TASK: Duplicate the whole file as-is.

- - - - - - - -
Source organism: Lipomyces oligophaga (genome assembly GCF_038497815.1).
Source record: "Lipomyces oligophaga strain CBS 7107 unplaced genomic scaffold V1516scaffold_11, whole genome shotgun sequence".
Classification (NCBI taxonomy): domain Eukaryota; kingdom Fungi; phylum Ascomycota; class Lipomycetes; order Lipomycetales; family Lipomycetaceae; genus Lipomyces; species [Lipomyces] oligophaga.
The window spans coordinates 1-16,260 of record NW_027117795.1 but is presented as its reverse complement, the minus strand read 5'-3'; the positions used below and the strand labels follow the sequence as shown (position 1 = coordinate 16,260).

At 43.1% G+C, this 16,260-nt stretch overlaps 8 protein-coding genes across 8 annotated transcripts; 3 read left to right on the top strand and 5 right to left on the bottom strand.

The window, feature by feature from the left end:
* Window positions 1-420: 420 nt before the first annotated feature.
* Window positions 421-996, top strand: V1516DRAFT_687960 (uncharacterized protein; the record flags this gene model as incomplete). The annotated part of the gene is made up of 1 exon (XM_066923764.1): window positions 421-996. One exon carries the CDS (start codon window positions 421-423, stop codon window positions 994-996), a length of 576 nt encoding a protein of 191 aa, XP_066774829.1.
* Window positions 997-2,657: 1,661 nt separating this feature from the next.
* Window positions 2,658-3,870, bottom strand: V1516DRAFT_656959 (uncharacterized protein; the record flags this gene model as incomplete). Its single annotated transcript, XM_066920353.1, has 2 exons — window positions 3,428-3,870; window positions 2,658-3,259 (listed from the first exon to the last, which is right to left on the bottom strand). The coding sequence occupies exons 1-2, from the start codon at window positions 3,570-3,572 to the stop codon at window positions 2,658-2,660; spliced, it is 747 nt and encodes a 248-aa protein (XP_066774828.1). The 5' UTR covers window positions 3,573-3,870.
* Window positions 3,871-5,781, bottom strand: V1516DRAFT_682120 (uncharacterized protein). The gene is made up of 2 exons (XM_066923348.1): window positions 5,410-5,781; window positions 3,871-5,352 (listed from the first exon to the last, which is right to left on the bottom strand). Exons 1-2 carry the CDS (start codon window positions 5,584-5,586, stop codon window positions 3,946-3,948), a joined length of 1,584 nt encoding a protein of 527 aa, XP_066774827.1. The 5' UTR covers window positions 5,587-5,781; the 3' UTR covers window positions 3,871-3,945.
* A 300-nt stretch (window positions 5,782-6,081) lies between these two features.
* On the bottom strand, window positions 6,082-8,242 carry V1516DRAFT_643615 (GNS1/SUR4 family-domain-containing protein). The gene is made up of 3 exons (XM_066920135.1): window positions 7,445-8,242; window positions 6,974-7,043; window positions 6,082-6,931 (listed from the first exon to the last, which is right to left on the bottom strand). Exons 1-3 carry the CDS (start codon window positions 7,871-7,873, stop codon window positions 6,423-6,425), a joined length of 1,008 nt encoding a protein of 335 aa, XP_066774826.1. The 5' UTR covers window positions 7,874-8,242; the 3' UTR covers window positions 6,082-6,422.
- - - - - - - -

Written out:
Source organism: Lipomyces oligophaga (genome assembly GCF_038497815.1).
Source record: "Lipomyces oligophaga strain CBS 7107 unplaced genomic scaffold V1516scaffold_11, whole genome shotgun sequence".
Classification (NCBI taxonomy): domain Eukaryota; kingdom Fungi; phylum Ascomycota; class Lipomycetes; order Lipomycetales; family Lipomycetaceae; genus Lipomyces; species [Lipomyces] oligophaga.
The window spans coordinates 1-16,260 of record NW_027117795.1 but is presented as its reverse complement, the minus strand read 5'-3'; the positions used below and the strand labels follow the sequence as shown (position 1 = coordinate 16,260).

At 43.1% G+C, this 16,260-nt stretch overlaps 8 protein-coding genes across 8 annotated transcripts; 3 read left to right on the top strand and 5 right to left on the bottom strand.

The window, feature by feature from the left end:
* Window positions 1-420: 420 nt before the first annotated feature.
* Window positions 421-996, top strand: V1516DRAFT_687960 (uncharacterized protein; the record flags this gene model as incomplete). The annotated part of the gene is made up of 1 exon (XM_066923764.1): window positions 421-996. One exon carries the CDS (start codon window positions 421-423, stop codon window positions 994-996), a length of 576 nt encoding a protein of 191 aa, XP_066774829.1.
* Window positions 997-2,657: 1,661 nt separating this feature from the next.
* Window positions 2,658-3,870, bottom strand: V1516DRAFT_656959 (uncharacterized protein; the record flags this gene model as incomplete). Its single annotated transcript, XM_066920353.1, has 2 exons — window positions 3,428-3,870; window positions 2,658-3,259 (listed from the first exon to the last, which is right to left on the bottom strand). The coding sequence occupies exons 1-2, from the start codon at window positions 3,570-3,572 to the stop codon at window positions 2,658-2,660; spliced, it is 747 nt and encodes a 248-aa protein (XP_066774828.1). The 5' UTR covers window positions 3,573-3,870.
* Window positions 3,871-5,781, bottom strand: V1516DRAFT_682120 (uncharacterized protein). The gene is made up of 2 exons (XM_066923348.1): window positions 5,410-5,781; window positions 3,871-5,352 (listed from the first exon to the last, which is right to left on the bottom strand). Exons 1-2 carry the CDS (start codon window positions 5,584-5,586, stop codon window positions 3,946-3,948), a joined length of 1,584 nt encoding a protein of 527 aa, XP_066774827.1. The 5' UTR covers window positions 5,587-5,781; the 3' UTR covers window positions 3,871-3,945.
* A 300-nt stretch (window positions 5,782-6,081) lies between these two features.
* On the bottom strand, window positions 6,082-8,242 carry V1516DRAFT_643615 (GNS1/SUR4 family-domain-containing protein). The gene is made up of 3 exons (XM_066920135.1): window positions 7,445-8,242; window positions 6,974-7,043; window positions 6,082-6,931 (listed from the first exon to the last, which is right to left on the bottom strand). Exons 1-3 carry the CDS (start codon window positions 7,871-7,873, stop codon window positions 6,423-6,425), a joined length of 1,008 nt encoding a protein of 335 aa, XP_066774826.1. The 5' UTR covers window positions 7,874-8,242; the 3' UTR covers window positions 6,082-6,422.